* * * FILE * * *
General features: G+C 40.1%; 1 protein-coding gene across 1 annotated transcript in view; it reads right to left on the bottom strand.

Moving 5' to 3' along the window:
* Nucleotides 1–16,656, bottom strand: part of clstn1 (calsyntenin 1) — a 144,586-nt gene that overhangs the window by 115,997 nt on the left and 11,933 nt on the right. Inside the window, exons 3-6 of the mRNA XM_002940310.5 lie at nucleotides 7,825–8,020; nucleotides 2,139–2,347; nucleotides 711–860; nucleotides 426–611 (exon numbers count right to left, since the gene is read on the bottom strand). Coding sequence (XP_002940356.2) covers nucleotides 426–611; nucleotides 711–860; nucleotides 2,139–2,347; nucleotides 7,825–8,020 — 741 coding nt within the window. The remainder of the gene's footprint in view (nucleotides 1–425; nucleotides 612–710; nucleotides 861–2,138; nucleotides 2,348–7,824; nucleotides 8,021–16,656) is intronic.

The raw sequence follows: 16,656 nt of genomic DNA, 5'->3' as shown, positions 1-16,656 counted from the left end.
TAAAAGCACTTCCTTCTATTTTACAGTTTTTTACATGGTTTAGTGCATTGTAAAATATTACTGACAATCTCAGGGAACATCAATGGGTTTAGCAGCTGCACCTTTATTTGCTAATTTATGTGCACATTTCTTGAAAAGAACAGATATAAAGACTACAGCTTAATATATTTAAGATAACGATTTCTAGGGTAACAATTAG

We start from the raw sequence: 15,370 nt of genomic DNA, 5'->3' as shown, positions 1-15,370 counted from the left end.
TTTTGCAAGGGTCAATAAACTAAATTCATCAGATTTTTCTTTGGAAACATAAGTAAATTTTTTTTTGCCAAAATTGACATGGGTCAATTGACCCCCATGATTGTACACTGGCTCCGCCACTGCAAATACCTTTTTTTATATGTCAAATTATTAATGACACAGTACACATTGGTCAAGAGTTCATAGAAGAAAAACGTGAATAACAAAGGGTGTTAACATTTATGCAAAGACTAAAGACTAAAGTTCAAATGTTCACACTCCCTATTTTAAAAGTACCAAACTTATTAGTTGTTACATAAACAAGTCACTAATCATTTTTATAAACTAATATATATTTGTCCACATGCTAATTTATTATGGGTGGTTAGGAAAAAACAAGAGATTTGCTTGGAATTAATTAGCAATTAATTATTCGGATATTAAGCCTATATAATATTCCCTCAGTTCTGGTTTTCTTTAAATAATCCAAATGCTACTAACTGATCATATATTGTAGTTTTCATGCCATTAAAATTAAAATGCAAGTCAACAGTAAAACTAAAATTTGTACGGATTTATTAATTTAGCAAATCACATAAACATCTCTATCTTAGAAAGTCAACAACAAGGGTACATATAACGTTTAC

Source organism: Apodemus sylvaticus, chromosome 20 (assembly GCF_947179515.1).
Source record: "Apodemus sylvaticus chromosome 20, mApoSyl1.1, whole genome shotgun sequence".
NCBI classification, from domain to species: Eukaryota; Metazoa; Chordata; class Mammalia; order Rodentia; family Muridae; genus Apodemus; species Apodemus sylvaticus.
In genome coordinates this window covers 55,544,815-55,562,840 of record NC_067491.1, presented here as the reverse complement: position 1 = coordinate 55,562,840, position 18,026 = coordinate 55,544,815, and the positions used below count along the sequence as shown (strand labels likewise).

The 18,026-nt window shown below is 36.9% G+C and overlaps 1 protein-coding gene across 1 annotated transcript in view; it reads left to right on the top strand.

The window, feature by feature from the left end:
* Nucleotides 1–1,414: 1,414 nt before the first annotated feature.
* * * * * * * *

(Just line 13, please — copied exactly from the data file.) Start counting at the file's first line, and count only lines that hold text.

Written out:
The window, feature by feature from the left end: